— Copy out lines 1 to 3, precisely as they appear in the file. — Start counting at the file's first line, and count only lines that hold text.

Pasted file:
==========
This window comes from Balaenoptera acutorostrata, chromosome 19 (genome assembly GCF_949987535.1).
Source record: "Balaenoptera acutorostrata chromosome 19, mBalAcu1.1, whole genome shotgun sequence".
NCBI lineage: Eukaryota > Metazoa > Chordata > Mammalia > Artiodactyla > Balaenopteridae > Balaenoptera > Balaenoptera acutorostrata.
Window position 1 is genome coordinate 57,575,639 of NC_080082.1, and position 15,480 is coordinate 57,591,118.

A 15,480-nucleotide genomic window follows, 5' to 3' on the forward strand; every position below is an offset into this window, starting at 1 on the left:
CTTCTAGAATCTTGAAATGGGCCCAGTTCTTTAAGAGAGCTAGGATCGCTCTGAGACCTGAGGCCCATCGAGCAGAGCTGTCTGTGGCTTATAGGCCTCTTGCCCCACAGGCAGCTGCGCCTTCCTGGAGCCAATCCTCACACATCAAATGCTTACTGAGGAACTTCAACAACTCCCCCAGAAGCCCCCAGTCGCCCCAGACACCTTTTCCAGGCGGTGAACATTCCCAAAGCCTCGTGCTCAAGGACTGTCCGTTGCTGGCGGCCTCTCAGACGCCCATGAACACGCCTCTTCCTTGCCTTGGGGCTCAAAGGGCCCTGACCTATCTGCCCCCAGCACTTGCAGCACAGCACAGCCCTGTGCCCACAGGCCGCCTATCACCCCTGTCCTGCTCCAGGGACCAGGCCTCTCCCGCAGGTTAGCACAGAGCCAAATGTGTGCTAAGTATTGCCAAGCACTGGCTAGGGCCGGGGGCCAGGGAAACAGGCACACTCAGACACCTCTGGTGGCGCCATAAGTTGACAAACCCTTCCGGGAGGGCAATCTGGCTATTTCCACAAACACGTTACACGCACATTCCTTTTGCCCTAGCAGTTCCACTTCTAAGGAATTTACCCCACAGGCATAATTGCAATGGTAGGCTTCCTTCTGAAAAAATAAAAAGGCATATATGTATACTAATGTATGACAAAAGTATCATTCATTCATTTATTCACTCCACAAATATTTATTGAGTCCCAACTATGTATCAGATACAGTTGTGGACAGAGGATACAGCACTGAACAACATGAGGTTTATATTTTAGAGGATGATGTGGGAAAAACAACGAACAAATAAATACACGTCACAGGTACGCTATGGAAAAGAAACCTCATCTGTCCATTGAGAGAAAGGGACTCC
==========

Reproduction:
This window comes from Balaenoptera acutorostrata, chromosome 19 (genome assembly GCF_949987535.1).
Source record: "Balaenoptera acutorostrata chromosome 19, mBalAcu1.1, whole genome shotgun sequence".
NCBI lineage: Eukaryota > Metazoa > Chordata > Mammalia > Artiodactyla > Balaenopteridae > Balaenoptera > Balaenoptera acutorostrata.